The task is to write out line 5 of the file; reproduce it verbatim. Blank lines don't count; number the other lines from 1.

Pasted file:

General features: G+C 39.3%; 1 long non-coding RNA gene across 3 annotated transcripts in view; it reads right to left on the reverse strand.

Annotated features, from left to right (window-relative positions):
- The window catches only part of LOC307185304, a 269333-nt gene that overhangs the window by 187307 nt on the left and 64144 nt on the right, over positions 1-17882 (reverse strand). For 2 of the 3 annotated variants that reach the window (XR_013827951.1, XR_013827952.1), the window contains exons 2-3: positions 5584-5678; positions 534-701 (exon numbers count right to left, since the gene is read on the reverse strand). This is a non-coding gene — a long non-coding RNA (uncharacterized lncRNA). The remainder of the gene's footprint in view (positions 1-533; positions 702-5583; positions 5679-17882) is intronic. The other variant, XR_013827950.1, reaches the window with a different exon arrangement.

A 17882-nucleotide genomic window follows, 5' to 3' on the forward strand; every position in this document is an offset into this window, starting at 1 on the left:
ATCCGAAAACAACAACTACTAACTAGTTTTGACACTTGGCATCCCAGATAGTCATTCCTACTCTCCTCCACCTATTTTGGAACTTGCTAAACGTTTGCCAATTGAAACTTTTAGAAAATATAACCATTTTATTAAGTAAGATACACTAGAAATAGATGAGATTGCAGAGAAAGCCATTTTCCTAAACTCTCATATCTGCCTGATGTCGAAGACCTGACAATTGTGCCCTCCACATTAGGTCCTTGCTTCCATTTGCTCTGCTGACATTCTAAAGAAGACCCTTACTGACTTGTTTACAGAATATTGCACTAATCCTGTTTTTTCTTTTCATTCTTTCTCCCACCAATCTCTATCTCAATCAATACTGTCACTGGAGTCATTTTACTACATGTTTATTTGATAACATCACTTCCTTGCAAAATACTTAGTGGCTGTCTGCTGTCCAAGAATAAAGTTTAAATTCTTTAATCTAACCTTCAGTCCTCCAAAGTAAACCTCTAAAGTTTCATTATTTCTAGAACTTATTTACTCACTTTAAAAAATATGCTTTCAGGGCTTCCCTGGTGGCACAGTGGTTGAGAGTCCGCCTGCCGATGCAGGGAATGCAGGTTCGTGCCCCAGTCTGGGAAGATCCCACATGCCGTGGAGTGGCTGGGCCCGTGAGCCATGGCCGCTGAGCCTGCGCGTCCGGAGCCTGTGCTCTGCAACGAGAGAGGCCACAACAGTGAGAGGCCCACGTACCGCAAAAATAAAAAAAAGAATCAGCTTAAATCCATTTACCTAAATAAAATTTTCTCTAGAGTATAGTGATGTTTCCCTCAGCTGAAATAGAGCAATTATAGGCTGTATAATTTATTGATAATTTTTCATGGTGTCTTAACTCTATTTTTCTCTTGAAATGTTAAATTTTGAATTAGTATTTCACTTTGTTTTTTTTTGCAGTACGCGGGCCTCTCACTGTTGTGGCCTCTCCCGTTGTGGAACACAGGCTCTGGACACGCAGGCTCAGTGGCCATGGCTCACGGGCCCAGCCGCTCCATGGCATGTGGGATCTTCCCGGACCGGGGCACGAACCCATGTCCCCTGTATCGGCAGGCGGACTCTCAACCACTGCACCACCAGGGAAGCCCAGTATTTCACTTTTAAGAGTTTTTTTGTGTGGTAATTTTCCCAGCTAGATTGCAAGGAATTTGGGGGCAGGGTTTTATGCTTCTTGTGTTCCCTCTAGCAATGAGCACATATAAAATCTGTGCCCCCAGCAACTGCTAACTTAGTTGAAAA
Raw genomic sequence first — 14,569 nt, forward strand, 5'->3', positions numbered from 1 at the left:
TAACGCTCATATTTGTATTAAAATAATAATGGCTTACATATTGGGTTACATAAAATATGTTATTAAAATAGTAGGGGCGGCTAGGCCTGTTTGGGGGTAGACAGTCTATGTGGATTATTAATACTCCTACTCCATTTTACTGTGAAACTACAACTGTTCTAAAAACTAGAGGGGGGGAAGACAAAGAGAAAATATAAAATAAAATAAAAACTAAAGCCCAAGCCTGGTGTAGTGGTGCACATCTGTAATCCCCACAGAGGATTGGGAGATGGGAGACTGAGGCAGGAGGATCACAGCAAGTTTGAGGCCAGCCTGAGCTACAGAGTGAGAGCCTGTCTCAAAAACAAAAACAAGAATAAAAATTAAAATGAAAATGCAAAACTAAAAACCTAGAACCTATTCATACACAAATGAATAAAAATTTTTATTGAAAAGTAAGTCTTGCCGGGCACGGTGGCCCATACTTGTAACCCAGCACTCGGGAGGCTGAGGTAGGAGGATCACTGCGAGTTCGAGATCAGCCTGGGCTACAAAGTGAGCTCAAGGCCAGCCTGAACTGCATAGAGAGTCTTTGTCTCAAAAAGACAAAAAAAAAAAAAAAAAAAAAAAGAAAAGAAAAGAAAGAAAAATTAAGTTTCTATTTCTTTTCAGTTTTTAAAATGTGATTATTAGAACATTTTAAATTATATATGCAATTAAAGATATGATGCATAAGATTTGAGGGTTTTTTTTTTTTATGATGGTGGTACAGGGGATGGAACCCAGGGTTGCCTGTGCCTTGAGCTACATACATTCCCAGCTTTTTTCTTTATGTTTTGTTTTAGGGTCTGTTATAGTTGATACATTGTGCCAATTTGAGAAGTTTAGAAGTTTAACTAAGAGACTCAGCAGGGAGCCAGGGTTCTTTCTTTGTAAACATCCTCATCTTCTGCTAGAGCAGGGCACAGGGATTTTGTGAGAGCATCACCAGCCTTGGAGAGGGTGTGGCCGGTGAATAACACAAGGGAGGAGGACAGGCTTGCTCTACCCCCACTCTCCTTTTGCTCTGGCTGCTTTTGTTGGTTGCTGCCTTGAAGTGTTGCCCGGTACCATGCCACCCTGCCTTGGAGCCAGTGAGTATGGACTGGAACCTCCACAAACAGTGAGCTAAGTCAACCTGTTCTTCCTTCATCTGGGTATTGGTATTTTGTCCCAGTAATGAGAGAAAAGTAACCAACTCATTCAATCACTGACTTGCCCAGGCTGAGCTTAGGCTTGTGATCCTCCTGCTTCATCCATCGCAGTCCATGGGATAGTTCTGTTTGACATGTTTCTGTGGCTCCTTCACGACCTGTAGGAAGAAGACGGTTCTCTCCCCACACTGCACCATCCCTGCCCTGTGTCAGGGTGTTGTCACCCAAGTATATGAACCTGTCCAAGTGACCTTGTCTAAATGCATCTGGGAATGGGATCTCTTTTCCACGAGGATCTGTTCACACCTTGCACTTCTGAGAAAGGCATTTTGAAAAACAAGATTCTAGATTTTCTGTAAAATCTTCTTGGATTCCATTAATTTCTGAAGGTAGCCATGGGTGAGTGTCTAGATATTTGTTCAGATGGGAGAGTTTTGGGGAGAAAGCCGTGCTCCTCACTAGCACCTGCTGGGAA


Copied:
ATCCGAAAACAACAACTACTAACTAGTTTTGACACTTGGCATCCCAGATAGTCATTCCTACTCTCCTCCACCTATTTTGGAACTTGCTAAACGTTTGCCAATTGAAACTTTTAGAAAATATAACCATTTTATTAAGTAAGATACACTAGAAATAGATGAGATTGCAGAGAAAGCCATTTTCCTAAACTCTCATATCTGCCTGATGTCGAAGACCTGACAATTGTGCCCTCCACATTAGGTCCTTGCTTCCATTTGCTCTGCTGACATTCTAAAGAAGACCCTTACTGACTTGTTTACAGAATATTGCACTAATCCTGTTTTTTCTTTTCATTCTTTCTCCCACCAATCTCTATCTCAATCAATACTGTCACTGGAGTCATTTTACTACATGTTTATTTGATAACATCACTTCCTTGCAAAATACTTAGTGGCTGTCTGCTGTCCAAGAATAAAGTTTAAATTCTTTAATCTAACCTTCAGTCCTCCAAAGTAAACCTCTAAAGTTTCATTATTTCTAGAACTTATTTACTCACTTTAAAAAATATGCTTTCAGGGCTTCCCTGGTGGCACAGTGGTTGAGAGTCCGCCTGCCGATGCAGGGAATGCAGGTTCGTGCCCCAGTCTGGGAAGATCCCACATGCCGTGGAGTGGCTGGGCCCGTGAGCCATGGCCGCTGAGCCTGCGCGTCCGGAGCCTGTGCTCTGCAACGAGAGAGGCCACAACAGTGAGAGGCCCACGTACCGCAAAAATAAAAAAAAGAATCAGCTTAAATCCATTTACCTAAATAAAATTTTCTCTAGAGTATAGTGATGTTTCCCTCAGCTGAAATAGAGCAATTATAGGCTGTATAATTTATTGATAATTTTTCATGGTGTCTTAACTCTATTTTTCTCTTGAAATGTTAAATTTTGAATTAGTATTTCACTTTGTTTTTTTTTGCAGTACGCGGGCCTCTCACTGTTGTGGCCTCTCCCGTTGTGGAACACAGGCTCTGGACACGCAGGCTCAGTGGCCATGGCTCACGGGCCCAGCCGCTCCATGGCATGTGGGATCTTCCCGGACCGGGGCACGAACCCATGTCCCCTGTATCGGCAGGCGGACTCTCAACCACTGCACCACCAGGGAAGCCCAGTATTTCACTTTTAAGAGTTTTTTTGTGTGGTAATTTTCCCAGCTAGATTGCAAGGAATTTGGGGGCAGGGTTTTATGCTTCTTGTGTTCCCTCTAGCAATGAGCACATATAAAATCTGTGCCCCCAGCAACTGCTAACTTAGTTGAAAA